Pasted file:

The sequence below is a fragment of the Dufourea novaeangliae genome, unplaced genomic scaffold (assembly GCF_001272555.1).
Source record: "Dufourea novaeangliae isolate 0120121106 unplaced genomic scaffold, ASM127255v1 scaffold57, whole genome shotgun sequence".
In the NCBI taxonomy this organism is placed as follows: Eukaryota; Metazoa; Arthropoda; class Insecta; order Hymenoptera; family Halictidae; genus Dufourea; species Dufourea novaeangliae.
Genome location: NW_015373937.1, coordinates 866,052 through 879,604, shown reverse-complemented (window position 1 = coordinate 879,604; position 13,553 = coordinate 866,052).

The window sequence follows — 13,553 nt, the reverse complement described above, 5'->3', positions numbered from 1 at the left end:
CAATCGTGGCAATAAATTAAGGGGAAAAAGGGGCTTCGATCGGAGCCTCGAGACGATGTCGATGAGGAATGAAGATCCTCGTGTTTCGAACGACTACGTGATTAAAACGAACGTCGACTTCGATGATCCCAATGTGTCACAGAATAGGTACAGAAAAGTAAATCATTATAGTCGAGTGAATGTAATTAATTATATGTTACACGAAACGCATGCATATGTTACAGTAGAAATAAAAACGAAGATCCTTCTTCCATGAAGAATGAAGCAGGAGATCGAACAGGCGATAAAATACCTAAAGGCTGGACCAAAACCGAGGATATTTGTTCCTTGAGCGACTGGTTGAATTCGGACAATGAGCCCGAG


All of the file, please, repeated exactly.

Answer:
The sequence below is a fragment of the Dufourea novaeangliae genome, unplaced genomic scaffold (assembly GCF_001272555.1).
Source record: "Dufourea novaeangliae isolate 0120121106 unplaced genomic scaffold, ASM127255v1 scaffold57, whole genome shotgun sequence".
In the NCBI taxonomy this organism is placed as follows: Eukaryota; Metazoa; Arthropoda; class Insecta; order Hymenoptera; family Halictidae; genus Dufourea; species Dufourea novaeangliae.
Genome location: NW_015373937.1, coordinates 866,052 through 879,604, shown reverse-complemented (window position 1 = coordinate 879,604; position 13,553 = coordinate 866,052).

The window sequence follows — 13,553 nt, the reverse complement described above, 5'->3', positions numbered from 1 at the left end:
CAATCGTGGCAATAAATTAAGGGGAAAAAGGGGCTTCGATCGGAGCCTCGAGACGATGTCGATGAGGAATGAAGATCCTCGTGTTTCGAACGACTACGTGATTAAAACGAACGTCGACTTCGATGATCCCAATGTGTCACAGAATAGGTACAGAAAAGTAAATCATTATAGTCGAGTGAATGTAATTAATTATATGTTACACGAAACGCATGCATATGTTACAGTAGAAATAAAAACGAAGATCCTTCTTCCATGAAGAATGAAGCAGGAGATCGAACAGGCGATAAAATACCTAAAGGCTGGACCAAAACCGAGGATATTTGTTCCTTGAGCGACTGGTTGAATTCGGACAATGAGCCCGAG